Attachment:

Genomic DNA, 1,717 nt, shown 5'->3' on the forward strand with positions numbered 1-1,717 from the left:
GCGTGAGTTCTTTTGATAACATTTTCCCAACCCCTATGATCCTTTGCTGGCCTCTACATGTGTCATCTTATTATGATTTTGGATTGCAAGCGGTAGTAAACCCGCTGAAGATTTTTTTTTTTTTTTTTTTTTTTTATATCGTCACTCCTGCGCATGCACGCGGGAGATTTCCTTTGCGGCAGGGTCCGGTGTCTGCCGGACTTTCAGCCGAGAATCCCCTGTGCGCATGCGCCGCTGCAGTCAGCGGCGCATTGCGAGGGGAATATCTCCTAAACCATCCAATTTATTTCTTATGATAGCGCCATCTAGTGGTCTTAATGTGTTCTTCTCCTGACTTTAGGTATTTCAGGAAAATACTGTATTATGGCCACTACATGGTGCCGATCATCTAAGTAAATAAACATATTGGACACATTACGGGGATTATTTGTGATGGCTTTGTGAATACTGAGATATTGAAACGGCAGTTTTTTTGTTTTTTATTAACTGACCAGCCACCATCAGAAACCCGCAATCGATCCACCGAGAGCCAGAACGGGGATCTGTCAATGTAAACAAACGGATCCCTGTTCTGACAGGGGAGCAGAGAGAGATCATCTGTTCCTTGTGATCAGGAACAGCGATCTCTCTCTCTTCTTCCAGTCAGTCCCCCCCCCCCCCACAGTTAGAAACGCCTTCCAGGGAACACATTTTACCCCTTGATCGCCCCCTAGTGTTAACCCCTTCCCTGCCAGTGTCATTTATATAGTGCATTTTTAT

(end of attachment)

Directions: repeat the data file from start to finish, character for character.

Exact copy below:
Genomic DNA, 1,717 nt, shown 5'->3' on the forward strand with positions numbered 1-1,717 from the left:
GCGTGAGTTCTTTTGATAACATTTTCCCAACCCCTATGATCCTTTGCTGGCCTCTACATGTGTCATCTTATTATGATTTTGGATTGCAAGCGGTAGTAAACCCGCTGAAGATTTTTTTTTTTTTTTTTTTTTTTTATATCGTCACTCCTGCGCATGCACGCGGGAGATTTCCTTTGCGGCAGGGTCCGGTGTCTGCCGGACTTTCAGCCGAGAATCCCCTGTGCGCATGCGCCGCTGCAGTCAGCGGCGCATTGCGAGGGGAATATCTCCTAAACCATCCAATTTATTTCTTATGATAGCGCCATCTAGTGGTCTTAATGTGTTCTTCTCCTGACTTTAGGTATTTCAGGAAAATACTGTATTATGGCCACTACATGGTGCCGATCATCTAAGTAAATAAACATATTGGACACATTACGGGGATTATTTGTGATGGCTTTGTGAATACTGAGATATTGAAACGGCAGTTTTTTTGTTTTTTATTAACTGACCAGCCACCATCAGAAACCCGCAATCGATCCACCGAGAGCCAGAACGGGGATCTGTCAATGTAAACAAACGGATCCCTGTTCTGACAGGGGAGCAGAGAGAGATCATCTGTTCCTTGTGATCAGGAACAGCGATCTCTCTCTCTTCTTCCAGTCAGTCCCCCCCCCCCCCACAGTTAGAAACGCCTTCCAGGGAACACATTTTACCCCTTGATCGCCCCCTAGTGTTAACCCCTTCCCTGCCAGTGTCATTTATATAGTGCATTTTTAT